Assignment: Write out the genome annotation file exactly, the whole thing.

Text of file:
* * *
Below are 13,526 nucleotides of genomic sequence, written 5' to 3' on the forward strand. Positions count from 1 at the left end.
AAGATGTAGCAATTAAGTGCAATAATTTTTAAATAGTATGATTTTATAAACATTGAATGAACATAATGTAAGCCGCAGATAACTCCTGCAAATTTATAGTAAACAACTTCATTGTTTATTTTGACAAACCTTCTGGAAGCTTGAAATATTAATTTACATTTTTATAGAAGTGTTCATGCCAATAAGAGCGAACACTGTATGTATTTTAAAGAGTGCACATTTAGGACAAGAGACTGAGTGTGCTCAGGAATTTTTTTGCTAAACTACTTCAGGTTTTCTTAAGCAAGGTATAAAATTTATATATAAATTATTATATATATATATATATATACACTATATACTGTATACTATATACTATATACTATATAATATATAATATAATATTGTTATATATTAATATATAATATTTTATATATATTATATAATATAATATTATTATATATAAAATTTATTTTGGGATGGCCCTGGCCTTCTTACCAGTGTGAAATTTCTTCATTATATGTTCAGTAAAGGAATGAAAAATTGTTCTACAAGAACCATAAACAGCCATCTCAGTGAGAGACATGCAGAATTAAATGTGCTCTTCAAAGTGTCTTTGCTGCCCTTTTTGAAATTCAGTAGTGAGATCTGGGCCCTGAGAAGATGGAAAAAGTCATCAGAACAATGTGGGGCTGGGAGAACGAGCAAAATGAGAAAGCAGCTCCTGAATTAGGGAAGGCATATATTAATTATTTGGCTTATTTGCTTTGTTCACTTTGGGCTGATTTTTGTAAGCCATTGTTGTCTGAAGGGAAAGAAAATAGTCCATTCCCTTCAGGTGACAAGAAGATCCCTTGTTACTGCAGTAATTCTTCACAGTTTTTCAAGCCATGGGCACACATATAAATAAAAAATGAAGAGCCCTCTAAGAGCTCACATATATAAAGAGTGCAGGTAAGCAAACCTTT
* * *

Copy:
Below are 13,526 nucleotides of genomic sequence, written 5' to 3' on the forward strand. Positions count from 1 at the left end.
AAGATGTAGCAATTAAGTGCAATAATTTTTAAATAGTATGATTTTATAAACATTGAATGAACATAATGTAAGCCGCAGATAACTCCTGCAAATTTATAGTAAACAACTTCATTGTTTATTTTGACAAACCTTCTGGAAGCTTGAAATATTAATTTACATTTTTATAGAAGTGTTCATGCCAATAAGAGCGAACACTGTATGTATTTTAAAGAGTGCACATTTAGGACAAGAGACTGAGTGTGCTCAGGAATTTTTTTGCTAAACTACTTCAGGTTTTCTTAAGCAAGGTATAAAATTTATATATAAATTATTATATATATATATATATATACACTATATACTGTATACTATATACTATATACTATATAATATATAATATAATATTGTTATATATTAATATATAATATTTTATATATATTATATAATATAATATTATTATATATAAAATTTATTTTGGGATGGCCCTGGCCTTCTTACCAGTGTGAAATTTCTTCATTATATGTTCAGTAAAGGAATGAAAAATTGTTCTACAAGAACCATAAACAGCCATCTCAGTGAGAGACATGCAGAATTAAATGTGCTCTTCAAAGTGTCTTTGCTGCCCTTTTTGAAATTCAGTAGTGAGATCTGGGCCCTGAGAAGATGGAAAAAGTCATCAGAACAATGTGGGGCTGGGAGAACGAGCAAAATGAGAAAGCAGCTCCTGAATTAGGGAAGGCATATATTAATTATTTGGCTTATTTGCTTTGTTCACTTTGGGCTGATTTTTGTAAGCCATTGTTGTCTGAAGGGAAAGAAAATAGTCCATTCCCTTCAGGTGACAAGAAGATCCCTTGTTACTGCAGTAATTCTTCACAGTTTTTCAAGCCATGGGCACACATATAAATAAAAAATGAAGAGCCCTCTAAGAGCTCACATATATAAAGAGTGCAGGTAAGCAAACCTTT